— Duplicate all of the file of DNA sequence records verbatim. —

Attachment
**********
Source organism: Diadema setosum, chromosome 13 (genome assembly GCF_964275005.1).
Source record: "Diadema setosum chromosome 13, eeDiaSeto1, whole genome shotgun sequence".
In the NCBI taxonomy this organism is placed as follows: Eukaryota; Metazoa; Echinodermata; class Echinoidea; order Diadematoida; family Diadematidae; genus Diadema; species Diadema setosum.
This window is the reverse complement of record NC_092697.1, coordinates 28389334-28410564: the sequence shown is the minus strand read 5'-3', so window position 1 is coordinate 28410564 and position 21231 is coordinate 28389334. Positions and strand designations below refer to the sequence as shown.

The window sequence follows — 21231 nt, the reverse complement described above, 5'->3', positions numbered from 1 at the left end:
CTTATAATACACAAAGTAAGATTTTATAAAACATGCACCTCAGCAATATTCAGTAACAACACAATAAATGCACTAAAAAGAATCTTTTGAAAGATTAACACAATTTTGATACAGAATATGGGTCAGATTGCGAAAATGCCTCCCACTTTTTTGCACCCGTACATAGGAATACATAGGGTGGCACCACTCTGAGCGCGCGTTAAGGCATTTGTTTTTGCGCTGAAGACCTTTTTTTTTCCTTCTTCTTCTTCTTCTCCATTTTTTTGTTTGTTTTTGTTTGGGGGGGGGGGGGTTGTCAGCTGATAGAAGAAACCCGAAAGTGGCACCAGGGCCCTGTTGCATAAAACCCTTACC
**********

Source organism: Diadema setosum, chromosome 13 (genome assembly GCF_964275005.1).
Source record: "Diadema setosum chromosome 13, eeDiaSeto1, whole genome shotgun sequence".
In the NCBI taxonomy this organism is placed as follows: Eukaryota; Metazoa; Echinodermata; class Echinoidea; order Diadematoida; family Diadematidae; genus Diadema; species Diadema setosum.
This window is the reverse complement of record NC_092697.1, coordinates 28389334-28410564: the sequence shown is the minus strand read 5'-3', so window position 1 is coordinate 28410564 and position 21231 is coordinate 28389334. Positions and strand designations below refer to the sequence as shown.

The window sequence follows — 21231 nt, the reverse complement described above, 5'->3', positions numbered from 1 at the left end:
CTTATAATACACAAAGTAAGATTTTATAAAACATGCACCTCAGCAATATTCAGTAACAACACAATAAATGCACTAAAAAGAATCTTTTGAAAGATTAACACAATTTTGATACAGAATATGGGTCAGATTGCGAAAATGCCTCCCACTTTTTTGCACCCGTACATAGGAATACATAGGGTGGCACCACTCTGAGCGCGCGTTAAGGCATTTGTTTTTGCGCTGAAGACCTTTTTTTTTCCTTCTTCTTCTTCTTCTCCATTTTTTTGTTTGTTTTTGTTTGGGGGGGGGGGGGTTGTCAGCTGATAGAAGAAACCCGAAAGTGGCACCAGGGCCCTGTTGCATAAAACCCTTACC